Skills and Subjects First-Grade Students Learn

first grade class students raising hands smiling
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First grade is all about expanding upon developing skills your child may have picked up in kindergarten and preschool. Your first grader will gain more control over their own body and impulses and will expand their understanding of the world around him. They will also become more independent, even beginning to earnestly read on their own.

Many first grade lessons plans will place increasing emphasis on the academic—first-grade reading, math, spelling, and so on—and many first graders will begin to get increasingly more difficult homework than they did in kindergarten.

In many classrooms, the saying, "Kindergarten is the new first grade, and first grade is the new second grade" will often apply, with first graders being expected to handle more difficult verbal and math lessons, become skilled at taking achievement tests, and spending less time on things that were more common in previous generations in the early grades like art, music, dance, development of social skills, and even physical education and recess.

What Parents Should Watch out for in First Graders

Parents may want to watch for signs of anxiety and stress, and indications that children are being overwhelmed by the amount or difficulty level of homework assignments.

Research has shown that kids today are being given more homework than they should be getting, particularly in the early grades.

If you spot a problem, talk to your child's teacher. Your child's love of learning and discovery happens in these early school years, and it's important that you work with educators as well as your child to find a good balance and help your child tap into and maintain their enthusiasm for school and learning.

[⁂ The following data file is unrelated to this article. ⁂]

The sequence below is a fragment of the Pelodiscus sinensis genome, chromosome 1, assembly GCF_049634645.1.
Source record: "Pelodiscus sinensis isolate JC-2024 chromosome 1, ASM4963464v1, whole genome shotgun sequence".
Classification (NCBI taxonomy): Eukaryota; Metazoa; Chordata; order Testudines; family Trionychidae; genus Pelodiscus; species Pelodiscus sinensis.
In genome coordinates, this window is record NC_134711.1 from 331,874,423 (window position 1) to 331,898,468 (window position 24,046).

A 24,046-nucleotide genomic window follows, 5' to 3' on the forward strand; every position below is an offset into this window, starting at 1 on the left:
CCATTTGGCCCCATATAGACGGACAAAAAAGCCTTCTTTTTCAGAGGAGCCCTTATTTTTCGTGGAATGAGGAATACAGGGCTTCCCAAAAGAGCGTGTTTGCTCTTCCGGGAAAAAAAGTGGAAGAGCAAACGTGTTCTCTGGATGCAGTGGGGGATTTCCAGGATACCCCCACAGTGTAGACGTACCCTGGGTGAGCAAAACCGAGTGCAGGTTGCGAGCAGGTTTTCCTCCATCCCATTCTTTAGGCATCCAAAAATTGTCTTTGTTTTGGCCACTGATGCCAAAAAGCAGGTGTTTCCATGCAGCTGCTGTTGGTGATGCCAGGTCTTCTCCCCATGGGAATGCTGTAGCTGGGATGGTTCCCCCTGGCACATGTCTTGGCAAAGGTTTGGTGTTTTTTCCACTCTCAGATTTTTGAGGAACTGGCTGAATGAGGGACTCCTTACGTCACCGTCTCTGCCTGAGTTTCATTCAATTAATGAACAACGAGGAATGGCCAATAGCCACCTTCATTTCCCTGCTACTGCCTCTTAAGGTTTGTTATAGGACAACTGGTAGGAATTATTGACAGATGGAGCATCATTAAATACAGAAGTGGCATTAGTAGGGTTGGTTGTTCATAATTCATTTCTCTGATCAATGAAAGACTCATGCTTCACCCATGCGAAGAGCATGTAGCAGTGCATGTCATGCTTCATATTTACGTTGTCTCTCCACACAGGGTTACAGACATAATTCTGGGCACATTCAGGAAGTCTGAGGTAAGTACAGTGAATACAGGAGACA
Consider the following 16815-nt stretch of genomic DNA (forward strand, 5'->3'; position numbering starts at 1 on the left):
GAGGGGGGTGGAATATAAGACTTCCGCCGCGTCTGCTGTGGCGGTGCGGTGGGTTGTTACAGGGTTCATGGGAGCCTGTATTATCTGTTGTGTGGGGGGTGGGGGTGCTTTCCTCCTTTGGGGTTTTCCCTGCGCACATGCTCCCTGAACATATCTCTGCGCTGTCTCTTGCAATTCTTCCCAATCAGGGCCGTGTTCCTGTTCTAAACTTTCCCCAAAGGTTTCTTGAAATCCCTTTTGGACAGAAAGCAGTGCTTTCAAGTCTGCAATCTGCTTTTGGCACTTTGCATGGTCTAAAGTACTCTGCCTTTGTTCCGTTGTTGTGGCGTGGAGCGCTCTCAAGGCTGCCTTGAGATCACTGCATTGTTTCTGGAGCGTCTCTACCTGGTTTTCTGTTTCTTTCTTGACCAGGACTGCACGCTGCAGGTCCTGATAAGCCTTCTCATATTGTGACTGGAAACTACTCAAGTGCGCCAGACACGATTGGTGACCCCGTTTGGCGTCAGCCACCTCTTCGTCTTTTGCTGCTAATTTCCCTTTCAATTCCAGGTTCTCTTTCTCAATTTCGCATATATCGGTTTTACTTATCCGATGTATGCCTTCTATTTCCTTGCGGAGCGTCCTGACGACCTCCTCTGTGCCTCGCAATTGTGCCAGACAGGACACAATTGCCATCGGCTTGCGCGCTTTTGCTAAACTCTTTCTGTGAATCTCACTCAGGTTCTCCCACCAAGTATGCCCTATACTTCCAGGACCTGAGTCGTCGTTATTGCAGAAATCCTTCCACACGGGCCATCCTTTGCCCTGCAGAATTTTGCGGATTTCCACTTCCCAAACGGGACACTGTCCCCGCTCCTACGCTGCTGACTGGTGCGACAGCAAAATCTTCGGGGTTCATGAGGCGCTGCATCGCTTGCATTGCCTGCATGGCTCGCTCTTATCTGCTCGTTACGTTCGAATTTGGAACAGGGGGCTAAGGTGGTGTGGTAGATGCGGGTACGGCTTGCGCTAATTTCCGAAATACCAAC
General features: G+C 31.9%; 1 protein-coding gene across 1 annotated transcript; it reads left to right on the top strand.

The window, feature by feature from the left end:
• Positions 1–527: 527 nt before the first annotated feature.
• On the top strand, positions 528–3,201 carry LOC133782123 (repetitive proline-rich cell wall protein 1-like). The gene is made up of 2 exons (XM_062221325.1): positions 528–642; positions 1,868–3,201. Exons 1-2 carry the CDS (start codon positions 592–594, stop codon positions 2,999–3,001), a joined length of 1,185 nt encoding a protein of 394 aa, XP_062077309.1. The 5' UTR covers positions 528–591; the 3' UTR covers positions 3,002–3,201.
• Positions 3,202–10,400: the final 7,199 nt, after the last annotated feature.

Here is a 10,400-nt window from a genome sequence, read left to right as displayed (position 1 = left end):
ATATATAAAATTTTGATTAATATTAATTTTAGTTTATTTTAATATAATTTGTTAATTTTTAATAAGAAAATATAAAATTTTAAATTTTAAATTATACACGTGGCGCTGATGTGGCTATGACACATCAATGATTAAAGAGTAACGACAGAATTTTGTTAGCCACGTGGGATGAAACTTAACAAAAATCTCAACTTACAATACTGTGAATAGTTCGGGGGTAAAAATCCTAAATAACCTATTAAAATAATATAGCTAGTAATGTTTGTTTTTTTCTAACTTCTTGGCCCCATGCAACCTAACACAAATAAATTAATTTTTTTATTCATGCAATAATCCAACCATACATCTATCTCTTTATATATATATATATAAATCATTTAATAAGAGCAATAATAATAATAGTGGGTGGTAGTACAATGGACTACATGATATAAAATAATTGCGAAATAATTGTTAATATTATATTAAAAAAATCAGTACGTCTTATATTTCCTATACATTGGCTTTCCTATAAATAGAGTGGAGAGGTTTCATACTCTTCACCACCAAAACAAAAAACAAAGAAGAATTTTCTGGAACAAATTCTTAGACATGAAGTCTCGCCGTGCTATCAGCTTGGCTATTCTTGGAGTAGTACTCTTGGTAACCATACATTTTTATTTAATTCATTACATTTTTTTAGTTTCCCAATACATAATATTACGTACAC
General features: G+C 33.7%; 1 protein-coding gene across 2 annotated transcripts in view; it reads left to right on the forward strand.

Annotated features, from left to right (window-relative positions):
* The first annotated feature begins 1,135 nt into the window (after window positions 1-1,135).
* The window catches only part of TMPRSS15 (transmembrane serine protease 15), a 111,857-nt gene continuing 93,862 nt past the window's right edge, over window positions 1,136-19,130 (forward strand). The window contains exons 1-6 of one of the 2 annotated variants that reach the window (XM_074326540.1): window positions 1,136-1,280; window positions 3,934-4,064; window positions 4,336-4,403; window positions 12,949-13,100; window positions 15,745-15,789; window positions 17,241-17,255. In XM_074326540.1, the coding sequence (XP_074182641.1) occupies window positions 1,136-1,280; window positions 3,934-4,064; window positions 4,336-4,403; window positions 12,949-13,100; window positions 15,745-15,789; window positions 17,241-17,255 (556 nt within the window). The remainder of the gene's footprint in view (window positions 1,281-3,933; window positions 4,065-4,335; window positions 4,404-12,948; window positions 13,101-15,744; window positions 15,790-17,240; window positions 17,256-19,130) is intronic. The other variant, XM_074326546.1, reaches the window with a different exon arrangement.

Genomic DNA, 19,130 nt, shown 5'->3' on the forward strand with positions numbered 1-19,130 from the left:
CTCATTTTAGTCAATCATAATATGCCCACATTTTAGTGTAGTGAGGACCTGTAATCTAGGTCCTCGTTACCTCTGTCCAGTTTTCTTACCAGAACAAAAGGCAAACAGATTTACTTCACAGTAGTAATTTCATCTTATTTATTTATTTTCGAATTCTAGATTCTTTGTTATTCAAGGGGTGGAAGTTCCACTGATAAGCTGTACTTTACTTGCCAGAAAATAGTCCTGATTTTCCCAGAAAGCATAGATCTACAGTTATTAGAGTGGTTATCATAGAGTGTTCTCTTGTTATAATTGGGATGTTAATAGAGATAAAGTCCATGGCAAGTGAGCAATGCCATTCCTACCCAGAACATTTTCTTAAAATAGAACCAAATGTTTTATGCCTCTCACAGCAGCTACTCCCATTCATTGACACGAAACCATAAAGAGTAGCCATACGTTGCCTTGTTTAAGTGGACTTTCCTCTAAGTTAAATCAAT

Skills and Subjects for First-Grade Students

Each school and classroom can have different lessons plans, objectives, and expectations, but in general, here is an overview of what you can expect to see in first grade.

First-Grade Social Skills

  • Become even more adept at paying attention, following instructions, and speaking one at a time.
  • Learn how to work together with classmates on a group project.
  • Ability to ask questions among peers to clear up any confusion.
  • Gain more confidence in expressing opinions and sharing stories, such as during morning meetings.

First-Grade Reading and Writing

  • Read books in small groups with a teacher.
  • Practice independent reading.
  • Be able to identify ideas and details of a story, and be able to retell events of a story in order.
  • Learn words with similar patterns (such as "bat," "sat," and "cat").
  • Become more skilled at using sounds of letters to read simple words.
  • Expand their list of "sight words" (words that are frequently used).
  • Learn how to organize their thoughts through writing.
  • Work on handwriting all upper and lowercase letters.
  • Write simple words and sentences (often still without emphasis on correct spelling); use two or three sentences to create stories.
  • Learn how to correctly use punctuation and capitalization in sentences.
  • Understand and learn common, proper, and possessive nouns as well as personal, possessive, and indefinite pronouns.

First-Grade Math

  • Count to 120 by groups of small numbers such as 2s, 5s, and 10s. Be able to recognize and write numbers up to 120.
  • Understand concepts such as "equal to" or "greater than" as well as addition and subtraction; become familiar with symbols such as "+," "-," "=," "<," ">."
  • Add and subtract numbers up to 20 in their head.
  • Work with coins and add sums.
  • Identify simple patterns.
  • Learn how to measure sums such as length, weight.
  • Understand and identify simple fractions (1/2, 1/3, 1/4).
  • Learn how to tell time on an analog clock.

First-Grade Science and Social Studies

  • Gain a better understanding of the senses.
  • Identify animals and classify them into groups (marine, mammals, etc.).
  • Learn about oceans and sea life.
  • Learn about life cycles.
  • Identify the United States and learn about continents and oceans.
  • Understand what living things need to grow.
2 Sources
Verywell Family uses only high-quality sources, including peer-reviewed studies, to support the facts within our articles. Read our editorial process to learn more about how we fact-check and keep our content accurate, reliable, and trustworthy.
  1. Grills-Taquechel AE, Fletcher JM, Vaughn SR, Stuebing KK. Anxiety and Reading Difficulties in Early Elementary School: Evidence for Unidirectional- or Bi-Directional Relations? Child Psychiatry Hum Dev. 2012;43(1):35-47. doi:10.1007/s10578-011-0246-1

  2. Pressman RM, Sugarman DB, Nemon ML, Desjarlais J, Owens JA, Schettini-Evans A. Homework and Family Stress: With Consideration of Parents’ Self Confidence, Educational Level, and Cultural BackgroundAmerican J Fam Ther. 2015;43(4):297-313. doi:10.1080/01926187.2015.1061407

Additional Reading

By Katherine Lee
Katherine Lee is a parenting writer and a former editor at Parenting and Working Mother magazines.